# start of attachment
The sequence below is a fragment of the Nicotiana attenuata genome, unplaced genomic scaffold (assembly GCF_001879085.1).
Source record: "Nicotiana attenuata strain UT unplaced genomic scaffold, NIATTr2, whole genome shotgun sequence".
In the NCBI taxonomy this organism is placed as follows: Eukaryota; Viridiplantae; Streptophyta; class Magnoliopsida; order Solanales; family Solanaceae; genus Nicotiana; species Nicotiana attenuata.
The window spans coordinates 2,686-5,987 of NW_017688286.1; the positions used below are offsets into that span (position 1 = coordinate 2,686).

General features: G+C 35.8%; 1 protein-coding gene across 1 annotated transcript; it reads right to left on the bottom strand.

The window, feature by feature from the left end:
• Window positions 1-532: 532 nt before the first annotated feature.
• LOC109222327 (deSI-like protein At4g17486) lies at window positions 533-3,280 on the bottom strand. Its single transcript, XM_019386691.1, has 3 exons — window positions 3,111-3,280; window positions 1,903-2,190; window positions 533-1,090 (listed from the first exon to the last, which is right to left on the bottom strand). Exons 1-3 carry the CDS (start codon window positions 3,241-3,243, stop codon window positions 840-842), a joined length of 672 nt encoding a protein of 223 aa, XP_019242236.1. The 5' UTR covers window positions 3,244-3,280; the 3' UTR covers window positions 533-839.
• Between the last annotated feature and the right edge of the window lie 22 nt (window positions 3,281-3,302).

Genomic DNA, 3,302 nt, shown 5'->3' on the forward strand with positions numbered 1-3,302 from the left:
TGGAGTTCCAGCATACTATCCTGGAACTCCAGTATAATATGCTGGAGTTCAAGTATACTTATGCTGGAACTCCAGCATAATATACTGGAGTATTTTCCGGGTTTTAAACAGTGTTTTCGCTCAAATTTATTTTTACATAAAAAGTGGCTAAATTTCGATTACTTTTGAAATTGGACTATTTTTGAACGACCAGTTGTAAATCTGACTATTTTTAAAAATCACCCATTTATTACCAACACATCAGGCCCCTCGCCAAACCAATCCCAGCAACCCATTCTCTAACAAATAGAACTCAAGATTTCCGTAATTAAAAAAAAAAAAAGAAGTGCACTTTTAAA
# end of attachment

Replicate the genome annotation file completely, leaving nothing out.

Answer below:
The sequence below is a fragment of the Nicotiana attenuata genome, unplaced genomic scaffold (assembly GCF_001879085.1).
Source record: "Nicotiana attenuata strain UT unplaced genomic scaffold, NIATTr2, whole genome shotgun sequence".
In the NCBI taxonomy this organism is placed as follows: Eukaryota; Viridiplantae; Streptophyta; class Magnoliopsida; order Solanales; family Solanaceae; genus Nicotiana; species Nicotiana attenuata.
The window spans coordinates 2,686-5,987 of NW_017688286.1; the positions used below are offsets into that span (position 1 = coordinate 2,686).

General features: G+C 35.8%; 1 protein-coding gene across 1 annotated transcript; it reads right to left on the bottom strand.

The window, feature by feature from the left end:
• Window positions 1-532: 532 nt before the first annotated feature.
• LOC109222327 (deSI-like protein At4g17486) lies at window positions 533-3,280 on the bottom strand. Its single transcript, XM_019386691.1, has 3 exons — window positions 3,111-3,280; window positions 1,903-2,190; window positions 533-1,090 (listed from the first exon to the last, which is right to left on the bottom strand). Exons 1-3 carry the CDS (start codon window positions 3,241-3,243, stop codon window positions 840-842), a joined length of 672 nt encoding a protein of 223 aa, XP_019242236.1. The 5' UTR covers window positions 3,244-3,280; the 3' UTR covers window positions 533-839.
• Between the last annotated feature and the right edge of the window lie 22 nt (window positions 3,281-3,302).

Genomic DNA, 3,302 nt, shown 5'->3' on the forward strand with positions numbered 1-3,302 from the left:
TGGAGTTCCAGCATACTATCCTGGAACTCCAGTATAATATGCTGGAGTTCAAGTATACTTATGCTGGAACTCCAGCATAATATACTGGAGTATTTTCCGGGTTTTAAACAGTGTTTTCGCTCAAATTTATTTTTACATAAAAAGTGGCTAAATTTCGATTACTTTTGAAATTGGACTATTTTTGAACGACCAGTTGTAAATCTGACTATTTTTAAAAATCACCCATTTATTACCAACACATCAGGCCCCTCGCCAAACCAATCCCAGCAACCCATTCTCTAACAAATAGAACTCAAGATTTCCGTAATTAAAAAAAAAAAAAGAAGTGCACTTTTAAA